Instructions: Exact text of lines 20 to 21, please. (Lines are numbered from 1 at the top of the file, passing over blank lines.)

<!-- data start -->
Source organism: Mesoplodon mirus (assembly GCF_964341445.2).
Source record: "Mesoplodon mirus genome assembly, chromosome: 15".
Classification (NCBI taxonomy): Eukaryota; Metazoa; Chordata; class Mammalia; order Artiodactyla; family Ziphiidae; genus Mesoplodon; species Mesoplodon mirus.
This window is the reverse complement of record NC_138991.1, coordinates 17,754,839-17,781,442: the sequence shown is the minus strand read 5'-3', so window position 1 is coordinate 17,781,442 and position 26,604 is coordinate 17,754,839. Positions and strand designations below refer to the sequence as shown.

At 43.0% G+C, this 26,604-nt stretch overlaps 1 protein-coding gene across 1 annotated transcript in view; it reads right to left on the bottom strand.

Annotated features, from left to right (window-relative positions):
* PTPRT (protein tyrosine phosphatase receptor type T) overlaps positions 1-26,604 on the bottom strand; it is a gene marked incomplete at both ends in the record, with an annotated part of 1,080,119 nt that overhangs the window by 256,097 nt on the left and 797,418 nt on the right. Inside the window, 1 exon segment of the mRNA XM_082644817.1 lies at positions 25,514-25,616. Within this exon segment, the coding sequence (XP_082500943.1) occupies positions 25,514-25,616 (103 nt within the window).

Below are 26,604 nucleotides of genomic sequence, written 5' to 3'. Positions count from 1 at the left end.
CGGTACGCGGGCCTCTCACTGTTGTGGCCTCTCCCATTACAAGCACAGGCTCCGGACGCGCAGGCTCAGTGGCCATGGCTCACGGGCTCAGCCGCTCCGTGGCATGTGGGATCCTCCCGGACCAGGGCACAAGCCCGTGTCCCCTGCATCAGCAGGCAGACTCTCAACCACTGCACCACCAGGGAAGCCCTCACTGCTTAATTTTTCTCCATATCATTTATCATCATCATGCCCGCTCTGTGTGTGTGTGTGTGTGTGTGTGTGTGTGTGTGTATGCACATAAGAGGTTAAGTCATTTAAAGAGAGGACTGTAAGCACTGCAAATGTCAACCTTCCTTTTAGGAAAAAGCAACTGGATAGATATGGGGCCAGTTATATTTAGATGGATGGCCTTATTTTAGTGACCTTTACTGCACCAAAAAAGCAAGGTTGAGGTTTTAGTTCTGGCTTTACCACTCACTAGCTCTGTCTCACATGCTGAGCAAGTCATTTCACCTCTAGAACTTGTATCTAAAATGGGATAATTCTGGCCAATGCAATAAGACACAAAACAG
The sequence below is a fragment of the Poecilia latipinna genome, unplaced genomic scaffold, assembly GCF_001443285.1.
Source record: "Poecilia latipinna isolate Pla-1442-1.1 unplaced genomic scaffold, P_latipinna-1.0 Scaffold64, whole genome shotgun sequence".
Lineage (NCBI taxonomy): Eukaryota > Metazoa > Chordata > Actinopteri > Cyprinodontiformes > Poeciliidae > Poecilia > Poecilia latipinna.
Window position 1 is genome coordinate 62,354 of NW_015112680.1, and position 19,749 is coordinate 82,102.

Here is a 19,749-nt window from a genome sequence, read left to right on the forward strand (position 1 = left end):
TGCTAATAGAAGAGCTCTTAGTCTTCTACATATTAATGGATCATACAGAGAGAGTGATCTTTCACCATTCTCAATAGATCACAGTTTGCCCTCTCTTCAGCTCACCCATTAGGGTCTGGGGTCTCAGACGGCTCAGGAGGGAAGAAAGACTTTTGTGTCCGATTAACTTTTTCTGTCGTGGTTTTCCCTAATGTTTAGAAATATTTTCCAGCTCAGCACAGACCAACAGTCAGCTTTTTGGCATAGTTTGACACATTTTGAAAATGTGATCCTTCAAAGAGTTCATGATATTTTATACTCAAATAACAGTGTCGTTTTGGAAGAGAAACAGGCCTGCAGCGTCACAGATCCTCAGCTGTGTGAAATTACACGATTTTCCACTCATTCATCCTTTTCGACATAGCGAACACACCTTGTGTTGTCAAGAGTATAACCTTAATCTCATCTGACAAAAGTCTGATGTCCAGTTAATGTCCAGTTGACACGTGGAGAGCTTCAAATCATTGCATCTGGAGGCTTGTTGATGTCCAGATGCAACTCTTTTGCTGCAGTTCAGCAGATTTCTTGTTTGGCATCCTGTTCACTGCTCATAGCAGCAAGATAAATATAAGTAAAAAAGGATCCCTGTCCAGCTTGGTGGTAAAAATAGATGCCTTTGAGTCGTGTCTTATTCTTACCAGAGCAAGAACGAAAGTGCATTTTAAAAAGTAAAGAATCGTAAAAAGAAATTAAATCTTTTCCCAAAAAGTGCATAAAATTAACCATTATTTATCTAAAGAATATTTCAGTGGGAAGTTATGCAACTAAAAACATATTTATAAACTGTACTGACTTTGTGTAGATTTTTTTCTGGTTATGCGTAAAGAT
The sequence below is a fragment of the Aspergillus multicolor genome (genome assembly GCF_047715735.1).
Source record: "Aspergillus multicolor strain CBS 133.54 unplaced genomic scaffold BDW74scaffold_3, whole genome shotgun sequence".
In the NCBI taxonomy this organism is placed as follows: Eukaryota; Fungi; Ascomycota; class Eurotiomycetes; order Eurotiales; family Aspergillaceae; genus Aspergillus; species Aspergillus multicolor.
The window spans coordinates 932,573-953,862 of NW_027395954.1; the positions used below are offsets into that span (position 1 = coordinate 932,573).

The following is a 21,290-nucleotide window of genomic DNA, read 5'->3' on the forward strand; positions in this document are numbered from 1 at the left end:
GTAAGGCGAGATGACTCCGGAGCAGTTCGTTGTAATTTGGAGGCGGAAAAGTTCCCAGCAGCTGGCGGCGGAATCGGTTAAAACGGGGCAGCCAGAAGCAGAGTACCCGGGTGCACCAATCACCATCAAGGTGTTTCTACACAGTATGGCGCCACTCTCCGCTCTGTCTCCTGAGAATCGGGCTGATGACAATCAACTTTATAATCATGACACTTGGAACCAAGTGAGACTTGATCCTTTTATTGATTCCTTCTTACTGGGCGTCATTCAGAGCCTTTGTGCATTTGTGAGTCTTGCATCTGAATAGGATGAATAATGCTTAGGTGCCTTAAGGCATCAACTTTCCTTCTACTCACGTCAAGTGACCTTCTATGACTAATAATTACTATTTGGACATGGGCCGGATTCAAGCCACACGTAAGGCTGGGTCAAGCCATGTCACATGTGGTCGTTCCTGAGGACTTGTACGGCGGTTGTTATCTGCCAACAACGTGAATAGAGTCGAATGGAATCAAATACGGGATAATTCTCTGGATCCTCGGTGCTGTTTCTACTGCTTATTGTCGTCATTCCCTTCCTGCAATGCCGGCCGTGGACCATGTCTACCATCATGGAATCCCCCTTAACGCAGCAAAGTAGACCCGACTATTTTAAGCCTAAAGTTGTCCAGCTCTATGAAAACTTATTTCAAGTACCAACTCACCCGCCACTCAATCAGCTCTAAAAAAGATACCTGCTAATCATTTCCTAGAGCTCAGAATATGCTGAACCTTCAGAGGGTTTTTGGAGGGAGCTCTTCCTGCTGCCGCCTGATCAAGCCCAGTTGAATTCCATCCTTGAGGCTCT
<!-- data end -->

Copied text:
The following is a 21,290-nucleotide window of genomic DNA, read 5'->3' on the forward strand; positions in this document are numbered from 1 at the left end:
GTAAGGCGAGATGACTCCGGAGCAGTTCGTTGTAATTTGGAGGCGGAAAAGTTCCCAGCAGCTGGCGGCGGAATCGGTTAAAACGGGGCAGCCAGAAGCAGAGTACCCGGGTGCACCAATCACCATCAAGGTGTTTCTACACAGTATGGCGCCACTCTCCGCTCTGTCTCCTGAGAATCGGGCTGATGACAATCAACTTTATAATCATGACACTTGGAACCAAGTGAGACTTGATCCTTTTATTGATTCCTTCTTACTGGGCGTCATTCAGAGCCTTTGTGCATTTGTGAGTCTTGCATCTGAATAGGATGAATAATGCTTAGGTGCCTTAAGGCATCAACTTTCCTTCTACTCACGTCAAGTGACCTTCTATGACTAATAATTACTATTTGGACATGGGCCGGATTCAAGCCACACGTAAGGCTGGGTCAAGCCATGTCACATGTGGTCGTTCCTGAGGACTTGTACGGCGGTTGTTATCTGCCAACAACGTGAATAGAGTCGAATGGAATCAAATACGGGATAATTCTCTGGATCCTCGGTGCTGTTTCTACTGCTTATTGTCGTCATTCCCTTCCTGCAATGCCGGCCGTGGACCATGTCTACCATCATGGAATCCCCCTTAACGCAGCAAAGTAGACCCGACTATTTTAAGCCTAAAGTTGTCCAGCTCTATGAAAACTTATTTCAAGTACCAACTCACCCGCCACTCAATCAGCTCTAAAAAAGATACCTGCTAATCATTTCCTAGAGCTCAGAATATGCTGAACCTTCAGAGGGTTTTTGGAGGGAGCTCTTCCTGCTGCCGCCTGATCAAGCCCAGTTGAATTCCATCCTTGAGGCTCT